Gestational diabetes is a metabolic disorder that occurs during pregnancy. Left untreated, it can spell serious complications for both mother and baby.
Up to 10 percent of pregnant women in the United States experience gestational diabetes, according to the American Diabetes Association. Of these, nearly half go on to develop type 2 diabetes.
Thankfully, gestational diabetes can be managed by simple lifestyle changes, which include getting regular exercise and eating a balanced diet.
Here, we explore some of the best food practices for those with gestational diabetes looking for great vegetarian meal plan options.
What Is Gestational Diabetes?
Gestational diabetes is a subgroup of diabetes mellitus, a set of chronic metabolic conditions that disrupt the body’s ability to manage insulin effectively.
According to the American College of Obstetricians and Gynecologists (ACOG), gestational diabetes is the most common medical complication that occurs during pregnancy.
In short, gestational diabetes occurs when the body cannot regulate blood sugar levels as it should. The issue is sometimes insulin resistance, and sometimes the body’s inability to produce enough insulin to handle the glucose.
Insulin is a hormone produced by the pancreas that helps control glucose levels in the bloodstream. It is necessary for healthy metabolism or the breakdown of food for energy.
Many believe the placenta’s hormonal changes and overproduction of hormones contribute. This keeps blood sugar levels high (hyperglycemia).
Common Risk Factors for Gestational Diabetes
Some degree of insulin resistance is common during pregnancy because of hormonal changes and weight gain. Still, several risk factors can increase a woman’s chance of developing gestational diabetes.
- Obesity or a BMI greater than 25
- Maternal age, 25 years of age or older
- A diagnosis of prediabetes
- Medical history of polycystic ovary syndrome (PCOS)
- High blood pressure before or during pregnancy (hypertension)
- A gestational diabetes diagnosis in a previous pregnancy
- A family history of type 2 diabetes (father, mother, siblings)
- A baby weighing over nine pounds previously (infant macrosomia)
According to the Centers for Disease Control and Prevention (CDC), ethnic groups that are at a higher risk for getting gestational diabetes include:
- Hispanic or Latino Americans
- American Indians or Alaska Natives
- Asian Americans
- Pacific Islander
- African Americans
How Is Gestational Diabetes Treated?
Thankfully, gestational diabetes is a preventable condition in many cases. Maintaining a healthy weight before and during pregnancy is one of the most important factors.
While healthcare professionals commonly prescribe medications like metformin to help manage blood sugar levels during pregnancy, a healthy diet is paramount.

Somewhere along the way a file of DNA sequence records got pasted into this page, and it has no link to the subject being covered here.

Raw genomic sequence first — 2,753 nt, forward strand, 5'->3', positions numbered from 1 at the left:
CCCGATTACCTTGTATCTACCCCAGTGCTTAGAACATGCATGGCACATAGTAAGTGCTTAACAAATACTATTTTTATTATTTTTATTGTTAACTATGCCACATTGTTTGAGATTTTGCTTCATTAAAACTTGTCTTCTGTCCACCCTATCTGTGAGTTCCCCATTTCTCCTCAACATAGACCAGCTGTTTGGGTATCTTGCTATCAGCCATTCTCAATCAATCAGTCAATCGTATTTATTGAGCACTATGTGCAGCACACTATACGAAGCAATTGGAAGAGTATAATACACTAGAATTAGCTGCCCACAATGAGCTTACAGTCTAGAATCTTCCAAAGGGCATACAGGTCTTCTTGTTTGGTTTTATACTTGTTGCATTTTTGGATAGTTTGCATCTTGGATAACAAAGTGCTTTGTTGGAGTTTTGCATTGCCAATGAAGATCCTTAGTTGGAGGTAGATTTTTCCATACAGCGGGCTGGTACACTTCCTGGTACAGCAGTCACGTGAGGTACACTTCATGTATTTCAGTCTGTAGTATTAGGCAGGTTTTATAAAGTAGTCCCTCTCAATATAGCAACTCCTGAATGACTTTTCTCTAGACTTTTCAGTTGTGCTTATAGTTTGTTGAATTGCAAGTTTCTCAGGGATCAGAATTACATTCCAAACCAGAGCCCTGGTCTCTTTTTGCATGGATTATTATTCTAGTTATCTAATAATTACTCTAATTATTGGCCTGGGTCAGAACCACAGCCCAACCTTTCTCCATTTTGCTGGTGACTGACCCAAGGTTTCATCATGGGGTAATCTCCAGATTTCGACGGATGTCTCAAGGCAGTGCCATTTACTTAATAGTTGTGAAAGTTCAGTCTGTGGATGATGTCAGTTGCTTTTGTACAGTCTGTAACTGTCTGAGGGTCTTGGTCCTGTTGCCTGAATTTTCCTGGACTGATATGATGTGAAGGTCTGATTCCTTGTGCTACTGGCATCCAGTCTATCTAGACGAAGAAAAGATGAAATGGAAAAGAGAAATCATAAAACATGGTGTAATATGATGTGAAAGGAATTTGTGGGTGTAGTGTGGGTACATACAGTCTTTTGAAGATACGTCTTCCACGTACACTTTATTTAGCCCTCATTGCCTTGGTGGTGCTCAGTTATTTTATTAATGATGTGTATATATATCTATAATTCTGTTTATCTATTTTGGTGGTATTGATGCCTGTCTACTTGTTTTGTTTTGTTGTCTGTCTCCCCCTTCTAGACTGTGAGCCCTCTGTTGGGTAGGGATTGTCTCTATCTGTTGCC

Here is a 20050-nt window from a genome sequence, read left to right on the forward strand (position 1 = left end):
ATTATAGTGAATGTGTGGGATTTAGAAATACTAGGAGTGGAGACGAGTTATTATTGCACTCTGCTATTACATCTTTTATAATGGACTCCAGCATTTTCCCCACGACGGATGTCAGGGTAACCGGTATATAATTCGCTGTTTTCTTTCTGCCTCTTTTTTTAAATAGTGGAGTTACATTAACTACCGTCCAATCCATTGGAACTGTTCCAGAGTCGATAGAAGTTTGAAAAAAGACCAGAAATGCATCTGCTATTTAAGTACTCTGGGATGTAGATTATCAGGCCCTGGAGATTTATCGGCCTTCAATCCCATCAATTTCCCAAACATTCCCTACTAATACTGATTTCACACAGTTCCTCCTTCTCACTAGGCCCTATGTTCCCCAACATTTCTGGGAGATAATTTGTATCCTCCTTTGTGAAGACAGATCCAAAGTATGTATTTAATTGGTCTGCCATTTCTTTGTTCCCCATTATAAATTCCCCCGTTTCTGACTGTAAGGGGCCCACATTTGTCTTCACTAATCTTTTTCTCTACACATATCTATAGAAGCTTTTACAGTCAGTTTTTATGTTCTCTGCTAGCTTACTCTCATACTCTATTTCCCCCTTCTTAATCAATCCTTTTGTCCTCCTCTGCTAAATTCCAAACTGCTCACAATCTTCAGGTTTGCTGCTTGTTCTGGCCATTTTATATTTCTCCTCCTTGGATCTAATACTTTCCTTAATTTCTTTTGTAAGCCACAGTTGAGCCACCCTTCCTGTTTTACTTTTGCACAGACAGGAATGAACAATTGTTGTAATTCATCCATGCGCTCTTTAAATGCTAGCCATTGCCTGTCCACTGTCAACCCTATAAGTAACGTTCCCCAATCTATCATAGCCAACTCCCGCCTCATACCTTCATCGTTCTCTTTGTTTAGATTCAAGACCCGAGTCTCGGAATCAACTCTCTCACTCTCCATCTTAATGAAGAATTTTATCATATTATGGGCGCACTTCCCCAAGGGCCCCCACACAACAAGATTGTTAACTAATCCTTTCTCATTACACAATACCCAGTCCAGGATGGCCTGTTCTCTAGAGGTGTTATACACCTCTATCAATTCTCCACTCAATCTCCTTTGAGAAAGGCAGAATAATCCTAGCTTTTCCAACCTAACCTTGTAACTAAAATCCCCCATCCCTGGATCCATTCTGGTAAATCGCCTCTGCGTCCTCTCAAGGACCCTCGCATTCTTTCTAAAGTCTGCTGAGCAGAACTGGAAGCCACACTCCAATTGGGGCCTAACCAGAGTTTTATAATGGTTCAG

Daily exercise and eating a healthy diet can help mitigate the effects of gestational diabetes, namely higher blood sugar levels.
What Is a Good Diet for Gestational Diabetes?
One of the first steps in managing gestational diabetes is diet modification to help keep blood sugar levels within normal range.
The first item on the dietary agenda usually involves monitoring carbohydrates and sugar intake. Complex carbs and simple sugars are metabolized by the body and turned into glucose. But there can be too much of a good thing.
The complex carbs in whole grains, cereals, fruits, and non-starchy vegetables have fiber to balance out insulin spikes; these are considered low glycemic foods. Simple sugars found in refined carbohydrates do not have the same glucose-regulating effects.
Refined carbohydrates include foods like white rice, white bread, soda, fruit juices, items with added sugars, and more. These can make blood glucose levels soar. Artificial sweeteners have the same effect.
Most diabetes meal plans recommended by registered dietitians and nutritionists include macronutrients consisting of 65 percent complex carbohydrates, 25 percent lean proteins, and 10 percent healthy fats.
But, the final dietary verdict should be determined by your healthcare provider. Healthy portion sizes are also key.
Foods To Include
- Natural complex carbs – Whole grain bread, brown rice, whole-wheat flour, beans and lentils, sprouts, cruciferous vegetables, sweet potatoes, and high-fiber fruits.
- Lean protein sources – For vegetarians, this includes beans, lentils, quinoa, tofu, and eggs.
- Healthy fats – Rich omega-3 fats include coconut oil, ghee, olive oil, avocados, flax seed, dairy products like cottage cheese, and nuts.
Foods To Avoid
- High glycemic and refined carbs – White flour pasta, white rice, white bread, sugary drinks, and candies.
- Unhealthy fats – This includes many hydrogenated fats found in margarine, fried foods, and loads of processed foods.
- Sugary drinks – Fruit juices and sodas are packed with added sugars, which can cause massive spikes in blood sugar.
👩🍳📚 Quick and Easy Gestational Diabetes Cookbook: 30-Minute, 5-Ingredient, and One-Pot Recipes: 4.5 star review and written by Joanna Foley RD.
👩🍳📚 The Gestational Diabetes Cookbook & Meal Plan: A Balanced Eating Guide for You and Your Baby: 4.5 star review and written by Joanna Foley RD & Traci Houston.